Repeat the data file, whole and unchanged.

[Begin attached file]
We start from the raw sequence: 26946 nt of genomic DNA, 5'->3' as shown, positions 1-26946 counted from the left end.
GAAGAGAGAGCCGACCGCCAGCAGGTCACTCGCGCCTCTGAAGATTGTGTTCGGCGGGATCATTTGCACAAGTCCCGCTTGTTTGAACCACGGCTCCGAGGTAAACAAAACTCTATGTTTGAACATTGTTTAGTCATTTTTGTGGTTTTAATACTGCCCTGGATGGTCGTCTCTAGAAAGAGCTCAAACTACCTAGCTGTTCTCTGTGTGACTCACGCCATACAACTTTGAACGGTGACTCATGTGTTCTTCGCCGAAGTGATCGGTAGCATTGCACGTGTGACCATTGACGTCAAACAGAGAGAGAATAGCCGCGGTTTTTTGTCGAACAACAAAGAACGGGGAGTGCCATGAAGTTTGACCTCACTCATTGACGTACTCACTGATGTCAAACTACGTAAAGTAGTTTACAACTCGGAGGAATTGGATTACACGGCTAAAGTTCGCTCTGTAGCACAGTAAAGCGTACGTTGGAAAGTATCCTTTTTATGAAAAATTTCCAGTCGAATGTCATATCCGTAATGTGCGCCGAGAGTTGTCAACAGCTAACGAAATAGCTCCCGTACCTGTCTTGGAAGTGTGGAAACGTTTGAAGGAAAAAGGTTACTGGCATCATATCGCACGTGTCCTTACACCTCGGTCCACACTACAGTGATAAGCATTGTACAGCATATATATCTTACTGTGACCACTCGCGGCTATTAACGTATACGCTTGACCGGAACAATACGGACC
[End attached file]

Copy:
We start from the raw sequence: 26946 nt of genomic DNA, 5'->3' as shown, positions 1-26946 counted from the left end.
GAAGAGAGAGCCGACCGCCAGCAGGTCACTCGCGCCTCTGAAGATTGTGTTCGGCGGGATCATTTGCACAAGTCCCGCTTGTTTGAACCACGGCTCCGAGGTAAACAAAACTCTATGTTTGAACATTGTTTAGTCATTTTTGTGGTTTTAATACTGCCCTGGATGGTCGTCTCTAGAAAGAGCTCAAACTACCTAGCTGTTCTCTGTGTGACTCACGCCATACAACTTTGAACGGTGACTCATGTGTTCTTCGCCGAAGTGATCGGTAGCATTGCACGTGTGACCATTGACGTCAAACAGAGAGAGAATAGCCGCGGTTTTTTGTCGAACAACAAAGAACGGGGAGTGCCATGAAGTTTGACCTCACTCATTGACGTACTCACTGATGTCAAACTACGTAAAGTAGTTTACAACTCGGAGGAATTGGATTACACGGCTAAAGTTCGCTCTGTAGCACAGTAAAGCGTACGTTGGAAAGTATCCTTTTTATGAAAAATTTCCAGTCGAATGTCATATCCGTAATGTGCGCCGAGAGTTGTCAACAGCTAACGAAATAGCTCCCGTACCTGTCTTGGAAGTGTGGAAACGTTTGAAGGAAAAAGGTTACTGGCATCATATCGCACGTGTCCTTACACCTCGGTCCACACTACAGTGATAAGCATTGTACAGCATATATATCTTACTGTGACCACTCGCGGCTATTAACGTATACGCTTGACCGGAACAATACGGACC